Easy ways to get more active, boost your heart health

Finding the time to get in a daily workout can be challenging.

Still, the American Heart Association says it doesn't have to be if you can find a way to move more throughout your day.

"It's really important for people to be active," Metro Atlanta American Heart Association Executive Director Kristin Kyle says. "Humans were meant to move."

If you haven't moved in a while, Kyle says, start with baby steps.

Focus on finding ways to move more throughout your day.

The average American takes about 5,000 to 7,000 steps a day.

"American Heart Association recommends about 12,000 steps a day," Kyle says. "You would be surprised about how much those little things will add up into big differences."

Shoot for getting at least 30 minutes of moderate-intensity exercise at least 5 or 6 days a week.

"It's whatever works for you," Kyle says. "Some people really want to work out in the morning, or get a walk in because they know they will get it done no matter what."

If you're not a morning person, try getting in some exercise on your lunch hour, or after work.

As we head into fall, Kyle says, take advantage of the cooler temperatures to get outside.

If you're stuck at your desk and can't get away, take a break every hour or so.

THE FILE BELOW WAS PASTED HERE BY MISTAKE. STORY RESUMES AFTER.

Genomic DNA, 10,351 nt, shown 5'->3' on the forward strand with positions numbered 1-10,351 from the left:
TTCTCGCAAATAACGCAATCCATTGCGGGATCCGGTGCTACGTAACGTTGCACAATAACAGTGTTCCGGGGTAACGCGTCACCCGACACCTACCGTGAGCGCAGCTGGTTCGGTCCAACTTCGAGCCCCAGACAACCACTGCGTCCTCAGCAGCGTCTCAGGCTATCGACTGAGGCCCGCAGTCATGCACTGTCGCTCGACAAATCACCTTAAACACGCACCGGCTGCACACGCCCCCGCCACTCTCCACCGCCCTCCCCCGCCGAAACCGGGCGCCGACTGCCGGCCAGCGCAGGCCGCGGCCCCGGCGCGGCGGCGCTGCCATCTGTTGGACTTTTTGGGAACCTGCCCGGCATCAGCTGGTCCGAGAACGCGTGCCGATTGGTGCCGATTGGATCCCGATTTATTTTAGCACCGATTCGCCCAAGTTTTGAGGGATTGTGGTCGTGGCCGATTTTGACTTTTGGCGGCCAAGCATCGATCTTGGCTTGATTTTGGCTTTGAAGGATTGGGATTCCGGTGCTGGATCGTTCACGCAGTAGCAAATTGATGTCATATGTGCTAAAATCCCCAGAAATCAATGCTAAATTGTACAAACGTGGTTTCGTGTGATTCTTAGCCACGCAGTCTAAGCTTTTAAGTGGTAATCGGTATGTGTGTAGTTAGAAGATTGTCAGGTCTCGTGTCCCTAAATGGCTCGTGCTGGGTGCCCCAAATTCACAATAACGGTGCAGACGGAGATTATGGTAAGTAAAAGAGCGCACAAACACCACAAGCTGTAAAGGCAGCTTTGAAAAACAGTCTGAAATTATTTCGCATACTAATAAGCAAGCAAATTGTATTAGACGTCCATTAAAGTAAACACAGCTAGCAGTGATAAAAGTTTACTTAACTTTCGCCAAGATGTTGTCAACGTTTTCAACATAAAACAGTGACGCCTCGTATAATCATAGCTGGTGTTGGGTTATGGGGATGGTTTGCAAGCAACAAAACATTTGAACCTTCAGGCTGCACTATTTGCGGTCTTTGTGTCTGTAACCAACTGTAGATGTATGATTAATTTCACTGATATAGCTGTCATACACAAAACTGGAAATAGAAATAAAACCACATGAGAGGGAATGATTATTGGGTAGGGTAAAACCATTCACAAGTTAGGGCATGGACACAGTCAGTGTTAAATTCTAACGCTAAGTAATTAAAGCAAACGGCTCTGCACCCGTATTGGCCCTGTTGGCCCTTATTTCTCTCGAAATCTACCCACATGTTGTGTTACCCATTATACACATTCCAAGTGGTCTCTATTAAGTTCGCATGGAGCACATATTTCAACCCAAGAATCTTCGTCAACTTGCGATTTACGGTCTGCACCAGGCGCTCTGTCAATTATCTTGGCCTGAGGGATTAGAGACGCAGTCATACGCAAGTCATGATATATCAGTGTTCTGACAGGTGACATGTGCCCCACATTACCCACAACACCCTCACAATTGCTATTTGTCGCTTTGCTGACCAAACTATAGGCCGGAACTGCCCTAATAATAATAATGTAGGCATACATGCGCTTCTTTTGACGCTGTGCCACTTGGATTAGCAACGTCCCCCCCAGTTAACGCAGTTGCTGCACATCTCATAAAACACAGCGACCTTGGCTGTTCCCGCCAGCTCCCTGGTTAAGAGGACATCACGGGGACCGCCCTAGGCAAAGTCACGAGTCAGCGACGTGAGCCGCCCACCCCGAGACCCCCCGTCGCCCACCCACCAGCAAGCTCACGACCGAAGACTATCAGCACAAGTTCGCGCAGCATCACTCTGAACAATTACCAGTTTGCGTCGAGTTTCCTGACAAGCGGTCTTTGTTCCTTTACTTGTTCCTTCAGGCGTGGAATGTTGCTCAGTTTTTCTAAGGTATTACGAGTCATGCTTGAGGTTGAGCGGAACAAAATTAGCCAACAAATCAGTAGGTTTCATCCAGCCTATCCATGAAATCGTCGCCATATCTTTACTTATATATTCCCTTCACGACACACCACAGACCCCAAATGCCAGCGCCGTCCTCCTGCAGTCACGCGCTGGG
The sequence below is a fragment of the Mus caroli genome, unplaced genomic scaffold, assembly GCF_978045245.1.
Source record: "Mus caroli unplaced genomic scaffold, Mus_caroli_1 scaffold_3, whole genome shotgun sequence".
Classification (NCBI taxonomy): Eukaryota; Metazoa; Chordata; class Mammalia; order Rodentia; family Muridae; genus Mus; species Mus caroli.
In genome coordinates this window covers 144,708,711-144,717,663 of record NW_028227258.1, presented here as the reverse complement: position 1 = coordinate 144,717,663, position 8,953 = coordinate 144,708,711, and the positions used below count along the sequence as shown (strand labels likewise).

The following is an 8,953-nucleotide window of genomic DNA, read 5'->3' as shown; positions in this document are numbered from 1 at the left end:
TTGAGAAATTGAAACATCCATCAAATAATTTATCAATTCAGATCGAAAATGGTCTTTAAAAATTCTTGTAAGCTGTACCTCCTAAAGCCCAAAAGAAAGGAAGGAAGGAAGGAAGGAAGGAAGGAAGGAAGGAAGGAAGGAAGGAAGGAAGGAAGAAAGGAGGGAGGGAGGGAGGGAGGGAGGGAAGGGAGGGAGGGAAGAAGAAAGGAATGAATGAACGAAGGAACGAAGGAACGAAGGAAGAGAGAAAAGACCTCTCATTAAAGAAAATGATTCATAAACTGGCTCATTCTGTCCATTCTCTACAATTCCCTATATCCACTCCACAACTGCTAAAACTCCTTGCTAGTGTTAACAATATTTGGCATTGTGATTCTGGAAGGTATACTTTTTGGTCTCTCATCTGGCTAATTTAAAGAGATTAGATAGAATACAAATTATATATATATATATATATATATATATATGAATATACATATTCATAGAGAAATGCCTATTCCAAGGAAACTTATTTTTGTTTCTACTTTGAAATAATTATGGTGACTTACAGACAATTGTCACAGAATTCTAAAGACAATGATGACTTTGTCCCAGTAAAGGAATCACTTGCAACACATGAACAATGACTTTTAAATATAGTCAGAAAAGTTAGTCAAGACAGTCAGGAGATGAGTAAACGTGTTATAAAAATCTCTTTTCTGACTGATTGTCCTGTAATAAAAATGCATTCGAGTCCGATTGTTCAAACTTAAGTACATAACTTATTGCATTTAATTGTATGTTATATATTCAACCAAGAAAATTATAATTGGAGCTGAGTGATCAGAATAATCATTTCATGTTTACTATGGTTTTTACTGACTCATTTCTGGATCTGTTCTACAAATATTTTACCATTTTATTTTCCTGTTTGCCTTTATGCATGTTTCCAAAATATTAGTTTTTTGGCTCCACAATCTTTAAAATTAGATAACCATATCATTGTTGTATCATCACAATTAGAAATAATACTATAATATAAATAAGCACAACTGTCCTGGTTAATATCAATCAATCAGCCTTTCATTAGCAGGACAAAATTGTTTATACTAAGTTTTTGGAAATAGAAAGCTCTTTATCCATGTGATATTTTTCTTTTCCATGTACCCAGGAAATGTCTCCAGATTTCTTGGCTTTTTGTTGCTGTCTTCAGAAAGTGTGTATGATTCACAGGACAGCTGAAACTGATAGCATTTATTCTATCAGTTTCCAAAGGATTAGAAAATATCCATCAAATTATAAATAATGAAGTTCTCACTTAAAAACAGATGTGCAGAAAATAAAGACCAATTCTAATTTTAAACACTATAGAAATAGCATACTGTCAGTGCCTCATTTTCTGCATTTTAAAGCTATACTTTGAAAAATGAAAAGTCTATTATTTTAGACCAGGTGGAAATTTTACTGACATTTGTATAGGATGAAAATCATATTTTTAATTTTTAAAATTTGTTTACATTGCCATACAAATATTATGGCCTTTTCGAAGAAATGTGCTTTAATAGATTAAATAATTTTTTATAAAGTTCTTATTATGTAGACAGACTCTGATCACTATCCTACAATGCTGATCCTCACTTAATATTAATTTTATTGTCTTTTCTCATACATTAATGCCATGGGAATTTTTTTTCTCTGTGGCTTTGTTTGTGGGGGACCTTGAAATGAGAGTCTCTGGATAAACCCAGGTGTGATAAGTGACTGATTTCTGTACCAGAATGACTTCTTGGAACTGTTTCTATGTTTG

"Take 5 minutes to get up, walk around, and stretch, Kyle says. "Not only is it going to loosen your body and do something from a physical perspective, but it's also helping you mentally, as you're going through your day."

Walking is the easiest, most accessible way to get some physical activity.

Kyle says look for opportunities to walk more.

Take a walk with your partner or spouse or a friend, Kyle says.

Or, she says, leash up your dog and hit the streets together.

If you spend a lot of time on your phone, get up and move around while you're talking.

Kyle says take the stairs.

The more you move, she says, the better you'll start to feel.

"So we encourage people to take those small steps," Kyle says. "Usually, they'll say, 'Okay, I'm feeling better, I can maybe do a little bit more.’ Then, you have that 'flywheel effect' that really helps."